Half of the world’s population is now under the age of 25, and 1.8 billion people are between the ages of 10 and 25. This is the largest youth generation ever to exist. Yet few well-being measures and metrics focus specifically on how this age group–the one that has fueled societal and governmental change around the globe in recent years–is faring and feeling about their lives.
The first Global Youth Wellbeing Index is an effort to provide baseline data so that countries can be compared and progress (or lack thereof) can be followed. At a time when nearly half of youth are unemployed or underemployed, this kind of tracking is more important than ever.
The Index, put together by the Center for Strategic International Studies, the International Youth Foundation and Hilton Worldwide, gauges 30 countries that represent about 70% of the world’s youth. It looks at six areas: citizen participation, economic opportunity, education, health, information and communications technology, and safety and security.
Overall, the Index report found that 85% of the youth represented in the 30 countries are experiencing “lower levels” of well-being than the average. Across the board, youth are strongest in health and weakest in economic opportunity. The results also show that well-being is subjective: Young people’s evaluation of their own well-being didn’t always align with the objective data.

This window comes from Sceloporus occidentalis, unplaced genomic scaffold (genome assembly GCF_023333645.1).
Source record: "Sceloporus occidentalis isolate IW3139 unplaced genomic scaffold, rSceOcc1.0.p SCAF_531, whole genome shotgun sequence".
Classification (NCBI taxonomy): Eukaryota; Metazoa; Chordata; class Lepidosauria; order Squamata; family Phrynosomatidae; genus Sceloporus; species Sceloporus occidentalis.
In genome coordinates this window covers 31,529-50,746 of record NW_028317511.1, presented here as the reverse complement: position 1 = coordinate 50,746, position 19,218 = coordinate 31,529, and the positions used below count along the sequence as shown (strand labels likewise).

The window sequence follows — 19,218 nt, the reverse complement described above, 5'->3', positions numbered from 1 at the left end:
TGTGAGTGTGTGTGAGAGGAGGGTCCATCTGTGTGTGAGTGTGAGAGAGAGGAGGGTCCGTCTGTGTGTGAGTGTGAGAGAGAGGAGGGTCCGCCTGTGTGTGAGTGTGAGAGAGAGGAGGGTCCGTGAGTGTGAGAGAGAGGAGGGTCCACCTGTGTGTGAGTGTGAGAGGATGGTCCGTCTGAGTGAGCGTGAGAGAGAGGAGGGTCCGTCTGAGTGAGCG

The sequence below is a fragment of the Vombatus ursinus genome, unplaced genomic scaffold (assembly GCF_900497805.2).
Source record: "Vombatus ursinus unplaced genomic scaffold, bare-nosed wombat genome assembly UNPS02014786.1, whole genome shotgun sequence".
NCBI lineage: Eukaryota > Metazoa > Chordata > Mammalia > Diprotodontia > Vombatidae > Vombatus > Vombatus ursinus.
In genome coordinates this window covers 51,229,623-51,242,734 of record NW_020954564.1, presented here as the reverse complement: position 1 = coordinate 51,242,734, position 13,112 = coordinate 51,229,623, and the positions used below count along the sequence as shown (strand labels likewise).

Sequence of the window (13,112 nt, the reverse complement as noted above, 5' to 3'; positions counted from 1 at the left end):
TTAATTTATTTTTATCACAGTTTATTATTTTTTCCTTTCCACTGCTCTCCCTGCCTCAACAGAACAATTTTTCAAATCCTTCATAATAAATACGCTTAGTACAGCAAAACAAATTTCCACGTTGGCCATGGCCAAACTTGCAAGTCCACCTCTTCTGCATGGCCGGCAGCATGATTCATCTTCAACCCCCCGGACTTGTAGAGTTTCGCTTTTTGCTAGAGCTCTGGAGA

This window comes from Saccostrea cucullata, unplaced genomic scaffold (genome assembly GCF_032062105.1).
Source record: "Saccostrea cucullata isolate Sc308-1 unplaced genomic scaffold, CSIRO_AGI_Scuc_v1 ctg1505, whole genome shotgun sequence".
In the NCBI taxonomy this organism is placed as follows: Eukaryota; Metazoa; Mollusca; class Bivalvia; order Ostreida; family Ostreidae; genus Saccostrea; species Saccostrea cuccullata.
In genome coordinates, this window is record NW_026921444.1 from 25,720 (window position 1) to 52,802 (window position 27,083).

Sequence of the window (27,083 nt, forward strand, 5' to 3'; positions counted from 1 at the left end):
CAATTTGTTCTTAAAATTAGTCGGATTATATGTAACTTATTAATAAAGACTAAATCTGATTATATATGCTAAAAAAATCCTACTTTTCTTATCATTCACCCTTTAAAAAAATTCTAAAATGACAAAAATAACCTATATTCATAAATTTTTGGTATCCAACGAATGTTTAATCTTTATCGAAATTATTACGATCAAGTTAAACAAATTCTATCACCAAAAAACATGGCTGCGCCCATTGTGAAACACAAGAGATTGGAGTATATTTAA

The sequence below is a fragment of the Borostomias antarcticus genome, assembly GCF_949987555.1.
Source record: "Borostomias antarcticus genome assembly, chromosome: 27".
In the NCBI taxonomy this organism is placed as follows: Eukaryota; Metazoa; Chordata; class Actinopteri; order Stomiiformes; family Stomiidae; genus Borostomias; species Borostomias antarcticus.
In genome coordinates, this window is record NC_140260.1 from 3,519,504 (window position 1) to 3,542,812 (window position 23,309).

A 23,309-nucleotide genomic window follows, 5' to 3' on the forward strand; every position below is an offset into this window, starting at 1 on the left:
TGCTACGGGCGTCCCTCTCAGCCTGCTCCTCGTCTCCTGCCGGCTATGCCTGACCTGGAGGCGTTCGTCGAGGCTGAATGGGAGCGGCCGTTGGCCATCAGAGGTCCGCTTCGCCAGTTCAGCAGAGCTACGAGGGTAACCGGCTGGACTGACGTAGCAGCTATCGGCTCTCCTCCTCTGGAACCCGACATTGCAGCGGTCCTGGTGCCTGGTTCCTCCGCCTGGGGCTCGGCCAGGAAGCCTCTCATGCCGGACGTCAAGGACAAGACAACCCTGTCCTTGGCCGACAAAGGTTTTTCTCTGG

Australia (score=0.752 out of 1) and then Sweden top the rankings; Nigeria, with a score of 0.375 out of 1, ranked the lowest of the 30. The top seven countries classified as “higher-income” by the World Bank, but income wasn’t always a predictor of rank. Russia (No. 25) and South Africa (No. 23) scored relatively low compared to their economic activity, showing that growth doesn’t always benefit a country’s entire population. Similarly, Vietnam (No. 11)–with strong policies–managed to outperform countries at similar income tiers.
The U.S., with 64 million youth–representing 20% of the country’s population–only came in sixth on the overall list, ranking first for economic opportunity, third for education and information technology access, but only eighth for safety, 12th for health and a poor 20th (just ahead of Vietnam) for citizen participation.
The index comes as the U.N.’s Millennium Development Goals are set to expire in 2015, and as the global community evaluates its progress and follow-up opportunities. The report’s authors call this a “pivotal” moment. “Youth must be at the forefront of that global agenda,” they write. “The Index can help us make that case.”
View the full interactive map here to dive deeper into the data.